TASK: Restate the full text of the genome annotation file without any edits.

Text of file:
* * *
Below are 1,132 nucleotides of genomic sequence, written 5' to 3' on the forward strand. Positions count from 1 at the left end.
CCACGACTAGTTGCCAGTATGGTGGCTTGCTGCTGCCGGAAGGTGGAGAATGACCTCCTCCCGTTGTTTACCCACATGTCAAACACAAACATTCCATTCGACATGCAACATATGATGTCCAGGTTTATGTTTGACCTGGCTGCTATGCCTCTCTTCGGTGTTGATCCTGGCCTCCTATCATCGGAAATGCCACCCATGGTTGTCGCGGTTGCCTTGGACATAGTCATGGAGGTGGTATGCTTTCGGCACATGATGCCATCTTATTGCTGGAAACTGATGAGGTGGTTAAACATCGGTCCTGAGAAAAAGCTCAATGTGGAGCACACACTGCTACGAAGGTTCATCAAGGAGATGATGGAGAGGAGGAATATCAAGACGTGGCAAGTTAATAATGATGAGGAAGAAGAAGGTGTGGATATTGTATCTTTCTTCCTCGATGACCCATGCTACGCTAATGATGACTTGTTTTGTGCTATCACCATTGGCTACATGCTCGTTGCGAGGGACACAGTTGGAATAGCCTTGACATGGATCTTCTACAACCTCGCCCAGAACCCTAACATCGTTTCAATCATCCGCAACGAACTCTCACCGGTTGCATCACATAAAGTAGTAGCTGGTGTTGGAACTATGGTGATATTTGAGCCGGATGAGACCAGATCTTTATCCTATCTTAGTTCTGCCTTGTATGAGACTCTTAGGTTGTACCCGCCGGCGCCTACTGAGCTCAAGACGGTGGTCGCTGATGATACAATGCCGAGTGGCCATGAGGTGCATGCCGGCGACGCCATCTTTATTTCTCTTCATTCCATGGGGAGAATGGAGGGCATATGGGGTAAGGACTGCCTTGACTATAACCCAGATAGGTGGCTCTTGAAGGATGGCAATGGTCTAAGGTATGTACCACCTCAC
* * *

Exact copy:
Below are 1,132 nucleotides of genomic sequence, written 5' to 3' on the forward strand. Positions count from 1 at the left end.
CCACGACTAGTTGCCAGTATGGTGGCTTGCTGCTGCCGGAAGGTGGAGAATGACCTCCTCCCGTTGTTTACCCACATGTCAAACACAAACATTCCATTCGACATGCAACATATGATGTCCAGGTTTATGTTTGACCTGGCTGCTATGCCTCTCTTCGGTGTTGATCCTGGCCTCCTATCATCGGAAATGCCACCCATGGTTGTCGCGGTTGCCTTGGACATAGTCATGGAGGTGGTATGCTTTCGGCACATGATGCCATCTTATTGCTGGAAACTGATGAGGTGGTTAAACATCGGTCCTGAGAAAAAGCTCAATGTGGAGCACACACTGCTACGAAGGTTCATCAAGGAGATGATGGAGAGGAGGAATATCAAGACGTGGCAAGTTAATAATGATGAGGAAGAAGAAGGTGTGGATATTGTATCTTTCTTCCTCGATGACCCATGCTACGCTAATGATGACTTGTTTTGTGCTATCACCATTGGCTACATGCTCGTTGCGAGGGACACAGTTGGAATAGCCTTGACATGGATCTTCTACAACCTCGCCCAGAACCCTAACATCGTTTCAATCATCCGCAACGAACTCTCACCGGTTGCATCACATAAAGTAGTAGCTGGTGTTGGAACTATGGTGATATTTGAGCCGGATGAGACCAGATCTTTATCCTATCTTAGTTCTGCCTTGTATGAGACTCTTAGGTTGTACCCGCCGGCGCCTACTGAGCTCAAGACGGTGGTCGCTGATGATACAATGCCGAGTGGCCATGAGGTGCATGCCGGCGACGCCATCTTTATTTCTCTTCATTCCATGGGGAGAATGGAGGGCATATGGGGTAAGGACTGCCTTGACTATAACCCAGATAGGTGGCTCTTGAAGGATGGCAATGGTCTAAGGTATGTACCACCTCAC